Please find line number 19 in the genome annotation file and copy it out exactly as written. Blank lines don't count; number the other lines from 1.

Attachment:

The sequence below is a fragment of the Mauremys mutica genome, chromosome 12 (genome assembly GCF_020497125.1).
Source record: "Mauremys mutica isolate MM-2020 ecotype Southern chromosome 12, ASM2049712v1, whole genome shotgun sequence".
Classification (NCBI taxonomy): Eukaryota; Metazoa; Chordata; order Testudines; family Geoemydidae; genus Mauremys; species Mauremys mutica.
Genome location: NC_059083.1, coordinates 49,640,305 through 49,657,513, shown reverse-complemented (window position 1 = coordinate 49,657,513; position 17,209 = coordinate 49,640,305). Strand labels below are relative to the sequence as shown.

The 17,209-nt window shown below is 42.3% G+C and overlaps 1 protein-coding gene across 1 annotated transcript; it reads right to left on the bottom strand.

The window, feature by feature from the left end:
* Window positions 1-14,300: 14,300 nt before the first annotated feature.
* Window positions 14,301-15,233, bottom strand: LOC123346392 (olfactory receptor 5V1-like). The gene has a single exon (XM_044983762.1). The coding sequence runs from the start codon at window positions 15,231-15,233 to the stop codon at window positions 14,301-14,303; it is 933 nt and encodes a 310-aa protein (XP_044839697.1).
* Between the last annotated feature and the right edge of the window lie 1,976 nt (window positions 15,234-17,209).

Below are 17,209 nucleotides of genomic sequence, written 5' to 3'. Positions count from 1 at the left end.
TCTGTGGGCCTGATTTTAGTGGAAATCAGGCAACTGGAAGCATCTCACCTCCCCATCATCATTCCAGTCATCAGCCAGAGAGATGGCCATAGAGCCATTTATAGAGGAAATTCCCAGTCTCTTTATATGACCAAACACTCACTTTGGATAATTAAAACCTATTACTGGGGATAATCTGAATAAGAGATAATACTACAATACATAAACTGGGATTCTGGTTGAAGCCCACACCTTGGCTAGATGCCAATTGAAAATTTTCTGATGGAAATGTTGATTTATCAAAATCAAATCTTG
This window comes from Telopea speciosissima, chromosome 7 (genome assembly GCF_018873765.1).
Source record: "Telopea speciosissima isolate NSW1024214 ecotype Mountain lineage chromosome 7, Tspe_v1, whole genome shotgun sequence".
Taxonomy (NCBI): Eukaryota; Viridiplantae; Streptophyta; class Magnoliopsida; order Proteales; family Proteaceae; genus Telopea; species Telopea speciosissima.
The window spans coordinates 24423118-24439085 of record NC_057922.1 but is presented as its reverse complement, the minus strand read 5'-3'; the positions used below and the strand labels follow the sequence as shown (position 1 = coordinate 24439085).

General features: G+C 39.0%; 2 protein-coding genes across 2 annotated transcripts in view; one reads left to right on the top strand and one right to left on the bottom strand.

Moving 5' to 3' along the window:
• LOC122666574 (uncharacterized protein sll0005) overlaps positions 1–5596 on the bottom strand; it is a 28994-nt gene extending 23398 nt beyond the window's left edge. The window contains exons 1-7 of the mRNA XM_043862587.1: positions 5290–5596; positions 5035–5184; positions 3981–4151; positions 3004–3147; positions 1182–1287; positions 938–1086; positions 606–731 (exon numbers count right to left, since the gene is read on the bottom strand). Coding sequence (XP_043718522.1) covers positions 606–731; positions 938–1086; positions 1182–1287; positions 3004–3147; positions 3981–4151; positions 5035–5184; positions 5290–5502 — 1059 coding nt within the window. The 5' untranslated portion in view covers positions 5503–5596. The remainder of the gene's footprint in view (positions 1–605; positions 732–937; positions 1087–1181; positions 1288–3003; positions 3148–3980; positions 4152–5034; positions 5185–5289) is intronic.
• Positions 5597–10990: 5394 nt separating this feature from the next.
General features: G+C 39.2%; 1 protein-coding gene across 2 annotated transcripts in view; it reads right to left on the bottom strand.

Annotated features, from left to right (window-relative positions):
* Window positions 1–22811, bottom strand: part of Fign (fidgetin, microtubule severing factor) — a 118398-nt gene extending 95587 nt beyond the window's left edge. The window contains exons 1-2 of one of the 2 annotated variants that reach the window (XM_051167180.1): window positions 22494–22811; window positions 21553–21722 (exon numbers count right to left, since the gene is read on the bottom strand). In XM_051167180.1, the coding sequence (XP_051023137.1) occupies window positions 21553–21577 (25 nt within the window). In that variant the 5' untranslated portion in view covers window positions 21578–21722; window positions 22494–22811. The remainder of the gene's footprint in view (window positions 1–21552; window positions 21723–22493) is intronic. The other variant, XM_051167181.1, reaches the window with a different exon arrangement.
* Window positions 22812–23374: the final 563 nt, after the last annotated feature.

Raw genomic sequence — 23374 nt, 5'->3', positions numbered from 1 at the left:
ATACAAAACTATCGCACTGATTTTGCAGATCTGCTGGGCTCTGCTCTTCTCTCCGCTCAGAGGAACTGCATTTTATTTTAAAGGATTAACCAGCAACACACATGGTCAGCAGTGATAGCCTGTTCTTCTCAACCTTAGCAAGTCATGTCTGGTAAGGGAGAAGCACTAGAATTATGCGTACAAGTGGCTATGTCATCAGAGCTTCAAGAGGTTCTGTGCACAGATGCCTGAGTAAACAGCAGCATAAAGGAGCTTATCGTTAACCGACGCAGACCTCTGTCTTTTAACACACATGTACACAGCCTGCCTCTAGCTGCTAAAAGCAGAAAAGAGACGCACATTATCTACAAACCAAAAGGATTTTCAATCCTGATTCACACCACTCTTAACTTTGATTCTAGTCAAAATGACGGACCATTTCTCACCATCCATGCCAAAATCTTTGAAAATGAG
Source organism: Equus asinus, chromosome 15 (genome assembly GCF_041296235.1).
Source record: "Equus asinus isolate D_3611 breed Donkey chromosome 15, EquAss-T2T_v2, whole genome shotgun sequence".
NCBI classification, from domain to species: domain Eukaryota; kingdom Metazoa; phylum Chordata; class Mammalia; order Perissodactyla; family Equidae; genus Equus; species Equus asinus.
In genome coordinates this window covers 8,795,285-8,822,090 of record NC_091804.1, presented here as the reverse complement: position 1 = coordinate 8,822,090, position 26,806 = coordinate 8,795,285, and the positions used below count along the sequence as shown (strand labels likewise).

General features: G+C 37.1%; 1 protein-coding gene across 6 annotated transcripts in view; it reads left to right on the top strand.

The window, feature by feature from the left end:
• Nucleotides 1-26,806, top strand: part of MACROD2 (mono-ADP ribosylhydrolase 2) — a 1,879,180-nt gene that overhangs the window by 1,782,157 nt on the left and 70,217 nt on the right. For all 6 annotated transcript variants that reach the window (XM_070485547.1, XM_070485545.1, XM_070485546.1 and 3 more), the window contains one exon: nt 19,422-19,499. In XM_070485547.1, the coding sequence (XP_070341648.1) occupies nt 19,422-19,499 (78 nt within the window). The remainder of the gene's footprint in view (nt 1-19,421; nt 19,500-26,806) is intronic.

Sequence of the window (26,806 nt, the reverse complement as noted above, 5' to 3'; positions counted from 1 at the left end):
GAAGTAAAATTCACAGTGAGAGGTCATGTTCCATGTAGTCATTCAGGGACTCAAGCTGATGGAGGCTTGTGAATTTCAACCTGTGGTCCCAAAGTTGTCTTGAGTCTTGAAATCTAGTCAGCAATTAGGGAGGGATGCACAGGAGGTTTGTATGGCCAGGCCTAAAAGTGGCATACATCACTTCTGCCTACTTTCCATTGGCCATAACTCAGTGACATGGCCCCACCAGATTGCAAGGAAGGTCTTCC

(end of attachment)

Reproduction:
• Positions 5597–10990: 5394 nt separating this feature from the next.